Learning from the Cracked Pot

In the spring I was surrounded by graduation ceremonies, talk of accomplishments, and excitement for the next chapter ahead. In my bones, this felt like a stark contrast to the language I embraced in reading Living Vocationally: The Journey of the Called Life.  In this book Paul Waddell and Charlie Pinches focus on vocation as a journey, that is, as a way of living, as a disposition and not as a destination. Graduation celebrations seem to place a higher importance on putting checkmarks in boxes that society has defined as significant. Does our focus on celebrating such rites of passage get in the way of living vocationally? What would these celebrations look like if the journey was the focus?

Indian folklore provides us with a story about a cracked pot that guides us to be attentive to the beauty and purpose in the imperfections of life. Written from the perspective of a cracked water jug, we learn that this imperfect pot only delivers half of the water to the Master’s house compared to the perfectly functioning pot balanced on the opposite side of the water-carrying peasant. The cracked pot feels no self-worth until the peasant points out the flowers that were able to grow along the side of the path where the cracked pot had unknowingly provided the water the flower seeds needed. The flowers not only brightened the days of the peasant and others taking this path but also decorated the Master’s house. If we are attentive, if we provide time in our busy days to really see, we are more likely to uncover the beauty and purpose in the broken, unplanned parts of our journey.

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Called to Advocacy

Amanda Tyler is the executive director of the Baptist Joint Committee, which is headquartered on Capitol Hill and advocates for religious freedom for all. “From a very early age, I felt a calling to law and politics – I wanted to be a public servant in some way,” she shared during a recent conversation captured in the latest episode on the NetVUE podcast series, Callings. The episode is called “The Next Move.”

In 2019, Amanda was named “Baptist of the Year” for her leadership in the Christians Against Christian Nationalism campaign. We talked about this aspect of her work during our conversation, and she described how we are called to walk a line between fidelity to the past and stewardship for the future. (Amanda was recently interviewed on NPR’s “All Things Considered” on the topic of Christian Nationalism).

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Attention, Please: Attentiveness and Vocation

At the 2021 NetVUE UnConference, Willie James Jennings spoke of attention, or attentiveness, as fundamental to vocation, as the inner logic of calling. He advocated for cultivating students’ attentiveness to themselves, hearing their own voice, as well as of the world around them, hearing with new depth. On the following day, Paul Wadell and Charles Pinches, citing their book, Living Vocationally: The Journey of the Called Life, echoed: “The most basic calling is to pay attention.” Even more recently, Jason Stevens detailed a particular application of attentiveness within his first-year writing courses, quoting Wadell and Pinches at length.

Over the past several months, I’ve found myself coming to a similar conclusion, namely that attentiveness is more than a virtue—that it is, rather, the foundation of every vocational journey, individually and collectively. This conclusion took shape during the spring as I taught a new course exploring the impact and meaning of the twin pandemics of COVID-19 and systemic racism as a lead-in to exploring the broader impact and meaning of pivotal moments for our vocational journeys. Building on several readings used in this course, as well as additional sources, this post is aimed at elaborating on the critical importance of attention and suggesting corresponding applications.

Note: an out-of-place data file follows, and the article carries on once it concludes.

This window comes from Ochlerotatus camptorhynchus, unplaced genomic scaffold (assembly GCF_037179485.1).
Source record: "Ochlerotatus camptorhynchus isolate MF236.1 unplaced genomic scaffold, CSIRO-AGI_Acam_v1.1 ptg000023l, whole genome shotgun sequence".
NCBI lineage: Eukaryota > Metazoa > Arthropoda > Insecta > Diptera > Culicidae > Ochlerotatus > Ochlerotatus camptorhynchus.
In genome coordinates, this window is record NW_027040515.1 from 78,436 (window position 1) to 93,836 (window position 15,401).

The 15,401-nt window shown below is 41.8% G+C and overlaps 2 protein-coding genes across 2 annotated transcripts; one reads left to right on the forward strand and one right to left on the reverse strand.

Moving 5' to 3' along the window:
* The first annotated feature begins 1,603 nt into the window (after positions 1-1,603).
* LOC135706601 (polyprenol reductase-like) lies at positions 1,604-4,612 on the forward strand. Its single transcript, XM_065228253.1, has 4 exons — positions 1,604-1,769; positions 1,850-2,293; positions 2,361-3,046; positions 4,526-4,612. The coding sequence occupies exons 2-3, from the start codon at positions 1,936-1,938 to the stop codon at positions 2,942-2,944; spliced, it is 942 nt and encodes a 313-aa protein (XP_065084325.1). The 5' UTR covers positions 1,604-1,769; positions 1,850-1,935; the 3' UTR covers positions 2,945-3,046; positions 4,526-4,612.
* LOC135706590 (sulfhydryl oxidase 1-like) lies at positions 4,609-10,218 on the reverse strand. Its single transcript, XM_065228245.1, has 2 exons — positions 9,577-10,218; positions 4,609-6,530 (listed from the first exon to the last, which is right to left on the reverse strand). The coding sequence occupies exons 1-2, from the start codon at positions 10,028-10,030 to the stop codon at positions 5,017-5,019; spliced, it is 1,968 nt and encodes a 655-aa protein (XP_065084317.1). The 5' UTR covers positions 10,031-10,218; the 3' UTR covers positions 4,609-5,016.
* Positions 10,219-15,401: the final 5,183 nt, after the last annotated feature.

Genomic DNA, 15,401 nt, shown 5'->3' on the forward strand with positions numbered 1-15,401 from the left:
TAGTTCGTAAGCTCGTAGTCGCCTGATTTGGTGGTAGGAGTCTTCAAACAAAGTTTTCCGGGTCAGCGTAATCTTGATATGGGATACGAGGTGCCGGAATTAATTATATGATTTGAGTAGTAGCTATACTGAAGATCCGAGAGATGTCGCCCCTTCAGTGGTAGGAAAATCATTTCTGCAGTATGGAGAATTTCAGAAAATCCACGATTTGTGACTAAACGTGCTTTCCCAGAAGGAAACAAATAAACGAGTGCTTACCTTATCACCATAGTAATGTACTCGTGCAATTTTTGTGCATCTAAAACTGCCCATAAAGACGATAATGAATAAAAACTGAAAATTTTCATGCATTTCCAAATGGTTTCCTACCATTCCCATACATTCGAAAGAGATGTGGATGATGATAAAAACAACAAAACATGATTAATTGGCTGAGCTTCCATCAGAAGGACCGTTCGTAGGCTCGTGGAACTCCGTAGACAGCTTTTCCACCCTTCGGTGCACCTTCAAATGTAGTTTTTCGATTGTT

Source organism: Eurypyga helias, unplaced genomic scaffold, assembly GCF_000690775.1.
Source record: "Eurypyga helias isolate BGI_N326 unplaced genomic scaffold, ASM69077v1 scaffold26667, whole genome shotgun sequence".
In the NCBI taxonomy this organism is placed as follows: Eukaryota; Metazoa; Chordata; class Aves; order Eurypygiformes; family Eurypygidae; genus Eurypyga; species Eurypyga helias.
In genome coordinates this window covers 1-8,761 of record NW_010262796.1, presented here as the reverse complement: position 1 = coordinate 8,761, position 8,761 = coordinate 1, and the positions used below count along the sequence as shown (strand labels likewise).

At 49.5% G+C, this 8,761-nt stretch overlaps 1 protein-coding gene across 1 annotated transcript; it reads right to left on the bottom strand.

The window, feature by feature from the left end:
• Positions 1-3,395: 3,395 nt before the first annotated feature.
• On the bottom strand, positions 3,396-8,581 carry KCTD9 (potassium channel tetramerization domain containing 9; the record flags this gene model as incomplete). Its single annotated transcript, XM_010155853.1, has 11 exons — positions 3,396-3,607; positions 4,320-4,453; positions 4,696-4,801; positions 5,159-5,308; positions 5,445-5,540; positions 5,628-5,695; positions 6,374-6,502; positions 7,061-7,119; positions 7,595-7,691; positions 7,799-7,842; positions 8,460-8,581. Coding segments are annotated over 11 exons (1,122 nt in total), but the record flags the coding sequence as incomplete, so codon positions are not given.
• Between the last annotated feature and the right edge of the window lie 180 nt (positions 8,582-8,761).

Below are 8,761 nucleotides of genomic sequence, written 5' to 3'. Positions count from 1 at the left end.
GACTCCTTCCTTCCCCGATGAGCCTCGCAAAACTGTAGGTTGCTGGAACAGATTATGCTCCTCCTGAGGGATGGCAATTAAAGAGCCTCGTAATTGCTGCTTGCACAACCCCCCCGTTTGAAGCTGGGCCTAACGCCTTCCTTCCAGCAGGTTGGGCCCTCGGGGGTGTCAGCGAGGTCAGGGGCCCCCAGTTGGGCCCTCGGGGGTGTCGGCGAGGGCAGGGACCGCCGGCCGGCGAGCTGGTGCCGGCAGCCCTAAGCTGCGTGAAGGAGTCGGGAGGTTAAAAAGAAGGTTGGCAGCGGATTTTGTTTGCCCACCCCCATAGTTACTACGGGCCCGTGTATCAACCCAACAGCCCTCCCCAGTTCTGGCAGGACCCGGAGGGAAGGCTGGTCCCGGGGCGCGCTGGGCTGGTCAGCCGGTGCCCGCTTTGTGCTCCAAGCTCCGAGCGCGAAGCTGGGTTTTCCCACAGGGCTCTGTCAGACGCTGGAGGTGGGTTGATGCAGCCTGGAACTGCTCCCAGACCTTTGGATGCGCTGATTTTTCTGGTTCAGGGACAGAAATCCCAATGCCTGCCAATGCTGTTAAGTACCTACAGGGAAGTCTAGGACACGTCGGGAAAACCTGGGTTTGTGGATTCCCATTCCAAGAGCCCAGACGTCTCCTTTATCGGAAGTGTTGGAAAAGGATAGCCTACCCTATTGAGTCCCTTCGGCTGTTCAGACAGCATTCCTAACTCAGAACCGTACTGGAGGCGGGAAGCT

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Mentoring for the Cultivation of Virtue in the Sciences

Part of a series of posts written by a team of faculty and students at Calvin University who are developing a curriculum to support team-based research. Their hope is that this blog series will spark a dialog about measures of success that are not typically prioritized in scholarly work and ways this project could be expanded to other colleges and universities, both within and beyond the Christian tradition. This post was written by Rachael Baker, Julie Yonker, and Amy Wilstermann.

In the first three blogs in this series, we introduced our Team Sciences and Christian Practices project—an initiative aimed at preparing undergraduate scientists-in-training to work effectively in interdisciplinary environments through the development of faith-based virtue practices. Many students in the sciences have a narrow view of vocation that overemphasizes the value and importance of their paid work and their productivity in those spaces. Through the intentional and explicit inclusion of Christian Practices in a research experience, we hope to help students better understand that living vocationally transcends the work we do and encompasses discerning and prioritizing who we want to be as individuals and community members in work (and other) environments. Our curriculum aims to encourage students to think more deeply about what it means to engage fully in community and to equip them to do so in current and future research settings, classrooms, their local community, and beyond. In this last post we describe how we prepare faculty to discuss, model, and encourage employment of faith-based virtue practices in their undergraduate research settings and how we are assessing the impact of our curriculum.

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